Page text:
Tonga Eruption: Excess Water Vapour Blasted Into Atmosphere Could Warm Up the Planet for Years, Study Says


An underwater volcano that erupted in the South Pacific near Tonga on January 15 this year causing a catastrophe in the archipelago. The Tonga-Hunga Ha’apaiĀ eruption also triggered an earthquake and tsunami that flooded the country. A new study indicates that during this event, the volcano spewed not just ash into the atmosphere but also a record-breaking amount of water vapour. While such water vapour is found to have cooled down the atmosphere in previous strong eruptions, the water blasted into the atmosphere through the Tonga eruption is likely to warm up the surface of the planet.

For the study, researchers used data from the Microwave Limb Sounder instrument on NASA’s Aura satellite and assessed the amount of water released into the stratosphere or the second layer of the atmosphere. The measurement showed that 1,60,900 tonnes of additional water vapour had entered the stratosphere since the Tonga eruption. It had reached as high as 53 kilometres into the atmosphere, which is the mesosphere layer. According to researchers, this broke all records for direct injection of water vapour by a volcano ever observed.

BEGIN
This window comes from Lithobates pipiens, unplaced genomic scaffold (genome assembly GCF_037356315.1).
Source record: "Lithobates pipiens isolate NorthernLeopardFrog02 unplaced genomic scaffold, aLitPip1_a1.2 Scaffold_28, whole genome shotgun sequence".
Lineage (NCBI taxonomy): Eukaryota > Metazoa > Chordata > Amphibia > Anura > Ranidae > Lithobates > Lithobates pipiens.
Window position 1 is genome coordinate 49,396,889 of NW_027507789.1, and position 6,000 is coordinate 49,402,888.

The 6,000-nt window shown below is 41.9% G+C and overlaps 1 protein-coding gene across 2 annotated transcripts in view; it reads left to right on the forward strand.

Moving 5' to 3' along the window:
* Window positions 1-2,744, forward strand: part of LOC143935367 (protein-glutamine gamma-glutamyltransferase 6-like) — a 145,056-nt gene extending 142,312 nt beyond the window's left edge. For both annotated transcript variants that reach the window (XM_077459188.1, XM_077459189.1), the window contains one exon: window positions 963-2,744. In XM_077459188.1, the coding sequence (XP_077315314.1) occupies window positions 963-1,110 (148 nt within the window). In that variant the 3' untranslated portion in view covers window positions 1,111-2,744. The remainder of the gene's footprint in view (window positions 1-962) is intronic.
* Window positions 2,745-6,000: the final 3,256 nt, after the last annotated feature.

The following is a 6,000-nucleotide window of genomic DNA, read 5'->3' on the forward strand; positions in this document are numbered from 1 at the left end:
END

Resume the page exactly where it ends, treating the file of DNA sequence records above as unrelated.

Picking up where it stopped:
The research has been published in Geophysical Research Letters.

It was observed that the excess water vapour released into the atmosphere was 10 percentĀ of the amount of water usually present in the stratosphere. The researchers have said that such observations were not surprising as the volcano was formerly located 150 metres below sea level. When the eruption took place, seawater surrounding it got superheated after coming in contact with the magma, which led to the production of large amounts of explosive steam. Due to this, the eruption turned out to be quite powerful.

When such powerful volcanoes erupt, they spew ash and gases such as sulphur dioxide. These result in the formation of reflective compounds in the atmosphere that block sunlight from reaching Earth’s surface, thus cooling down the atmosphere. But, in the case of the Tonga eruption, low levels of sulphur dioxide were produced while most of the ash also trickled down back to the ground.

The excess of the water vapour, researchers believe, will have a radiating effect and end up warming up the atmosphere as greenhouse gases do. This is because the water vapour is expected to stay longer in the atmosphere unlike gases like sulphur dioxide which falls out of the atmosphere in two to three years. The spike in water vapour level is also expected to decrease the amount of ozone in the stratosphere and harm the ozone layer that protects life on Earth from the ultraviolet radiation of the Sun.


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